Think you know your partner? Your best friend? Your mom? There is nothing like close quarters and the stress of constant decision-making to show you how strong a relationship really is.
Here are just a few things that we learned spending hours and hours and hours together in the ĎTima, the tent and too small beds in budget motels.
Respect each otherís pace. For the first few hikes, we tried to walk together all the time. Gabís slow pace frustrated Michael; Michaelís long strides quickly wore Gab out and that made her cranky. Once we realized it was ok to be at different places on the trail, treks became much more enjoyable. Michael was able to get the workout he wanted. Gab was able to stop and stare at flowers. Hikes became designated alone time for each of us, except of course, in bear country when constant chatter is a safety precaution. Speaking of bear countryÖ.
Donít use your partner as a human shield. Yes, Michael. Iím talking to you. Jumping behind your wife doesnít make the black bear on the trail go away.
Peer pressure isnít always negative. Traveling as a team allows you to try and do things you may not have done if you were alone. Anything from venturing into that strange looking local diner to hiking those extra miles before the end of the day. Go ahead. Be bold! Some call it taunting or trash-talking. We call it challenging your mate to get the most out of a trip.
Define your roles. Then stay out of the way. Whoís driving? Whoís packing? Who's double checking entrance times and fees? Whoís making sure batteries are charged and water bottles are filled?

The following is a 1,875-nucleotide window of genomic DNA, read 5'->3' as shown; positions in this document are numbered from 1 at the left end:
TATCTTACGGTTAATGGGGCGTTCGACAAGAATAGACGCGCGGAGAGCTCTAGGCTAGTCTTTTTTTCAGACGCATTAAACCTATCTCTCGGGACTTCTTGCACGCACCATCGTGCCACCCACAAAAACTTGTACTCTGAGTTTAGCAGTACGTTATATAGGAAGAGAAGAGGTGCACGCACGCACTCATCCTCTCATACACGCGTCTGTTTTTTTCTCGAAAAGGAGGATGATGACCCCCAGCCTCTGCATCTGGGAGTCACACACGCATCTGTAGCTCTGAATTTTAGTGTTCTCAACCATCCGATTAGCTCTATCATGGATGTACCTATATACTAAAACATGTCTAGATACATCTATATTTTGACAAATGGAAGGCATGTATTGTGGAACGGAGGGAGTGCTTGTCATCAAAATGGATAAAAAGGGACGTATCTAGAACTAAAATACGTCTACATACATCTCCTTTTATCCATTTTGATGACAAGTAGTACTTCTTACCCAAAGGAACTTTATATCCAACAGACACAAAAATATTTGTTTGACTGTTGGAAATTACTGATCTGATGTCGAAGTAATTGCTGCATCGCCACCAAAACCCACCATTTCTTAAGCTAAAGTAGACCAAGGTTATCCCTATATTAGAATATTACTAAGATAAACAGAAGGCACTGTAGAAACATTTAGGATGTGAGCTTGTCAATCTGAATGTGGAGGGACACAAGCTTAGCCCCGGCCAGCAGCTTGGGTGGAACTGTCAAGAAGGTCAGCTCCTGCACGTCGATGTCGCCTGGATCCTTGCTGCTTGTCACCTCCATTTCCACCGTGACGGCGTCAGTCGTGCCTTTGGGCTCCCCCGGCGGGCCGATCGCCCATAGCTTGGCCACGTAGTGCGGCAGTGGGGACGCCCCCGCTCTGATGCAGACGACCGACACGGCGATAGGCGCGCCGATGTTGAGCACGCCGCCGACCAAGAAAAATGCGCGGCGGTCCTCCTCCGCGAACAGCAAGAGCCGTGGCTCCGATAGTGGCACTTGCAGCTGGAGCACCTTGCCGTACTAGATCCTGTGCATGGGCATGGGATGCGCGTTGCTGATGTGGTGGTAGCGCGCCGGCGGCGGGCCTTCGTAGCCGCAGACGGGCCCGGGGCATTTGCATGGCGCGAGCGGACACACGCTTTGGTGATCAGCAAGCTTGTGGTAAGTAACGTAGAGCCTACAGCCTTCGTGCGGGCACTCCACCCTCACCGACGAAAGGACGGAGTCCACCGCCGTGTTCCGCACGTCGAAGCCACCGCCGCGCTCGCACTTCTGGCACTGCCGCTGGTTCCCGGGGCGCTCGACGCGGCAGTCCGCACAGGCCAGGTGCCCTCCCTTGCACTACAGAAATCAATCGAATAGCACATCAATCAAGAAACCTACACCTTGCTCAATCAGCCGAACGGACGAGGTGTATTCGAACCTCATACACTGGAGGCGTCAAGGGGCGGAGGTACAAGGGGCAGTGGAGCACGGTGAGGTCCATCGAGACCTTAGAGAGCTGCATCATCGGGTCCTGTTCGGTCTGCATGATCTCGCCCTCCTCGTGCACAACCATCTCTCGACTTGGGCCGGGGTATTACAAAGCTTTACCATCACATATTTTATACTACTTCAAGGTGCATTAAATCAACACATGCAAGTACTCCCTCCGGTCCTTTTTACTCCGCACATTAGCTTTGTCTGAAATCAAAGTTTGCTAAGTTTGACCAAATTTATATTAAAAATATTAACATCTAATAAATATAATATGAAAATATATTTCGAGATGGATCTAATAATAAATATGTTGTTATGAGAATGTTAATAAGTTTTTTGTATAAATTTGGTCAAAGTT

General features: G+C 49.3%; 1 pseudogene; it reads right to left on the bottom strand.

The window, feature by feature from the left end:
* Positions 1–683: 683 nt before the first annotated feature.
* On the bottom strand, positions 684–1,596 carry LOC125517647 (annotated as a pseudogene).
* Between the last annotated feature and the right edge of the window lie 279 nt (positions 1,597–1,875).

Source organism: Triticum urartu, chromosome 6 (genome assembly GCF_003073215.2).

Share. The snacks. The backpacking load. The responsibility when a situation doesnít go as planned. Pointing fingers, hoarding peanuts and making your mate carry the tent and the food are surefire ways to start a fight.
Be Decisive. Your decisions arenít always going to be the right ones; sometimes they are. Indecision is always a mess. It wastes times, frustrates your partner and could result in missed opportunities.
Have a Mascot. Or two. Meet Pluto and Medium, our loyal road trip companions. These guys are pros at diffusing stressful situations and soothing hurt feelings. We strongly recommend having a few inanimate friends accompany you to do the same. Pluto rocks out to techno music. Medium loves The Who.
Adapt. Are you a creature of habit? Do you have to have to be up by 7 a.m., eat dinner at 6 p.m. and be in bed by 10 every night? Might want to rethink this rigidity before you embark on a road trip. Weíre not saying keeping a schedule is impossible, but it is not something one can count on. Do count on being out of your comfort zone more often than not. Unless your comfort zone includes odd hours, strange beds, dirty clothes and erratic meal times.
Hey wait, that sounds like heaven.
If your mate is having a bad hair day, donít tell them. They already know.
Compliment each other. Often.
Talk. And not only when you have to keep bears at bay. Donít assume he or she knows you really want to go to that museum or take that hike or sleep in late. Even if you mentioned it a few times the day before. Make your feelings known before, not after, you reach a destination.
If your mate yells at other drivers for doing things he sometimes does himself, don't point that out! This great Road Trip Tip comes from our pal Sarah H. from Washington D.C.
Call your parents. This great tip is compliments of Michael's dad.
Have some of your own travel tips to share? We know you do! Go here and tell us. If we add your tip to www.usa-c2c.com, we'll send you a cool USA-C2C long sleeve T-shirt!
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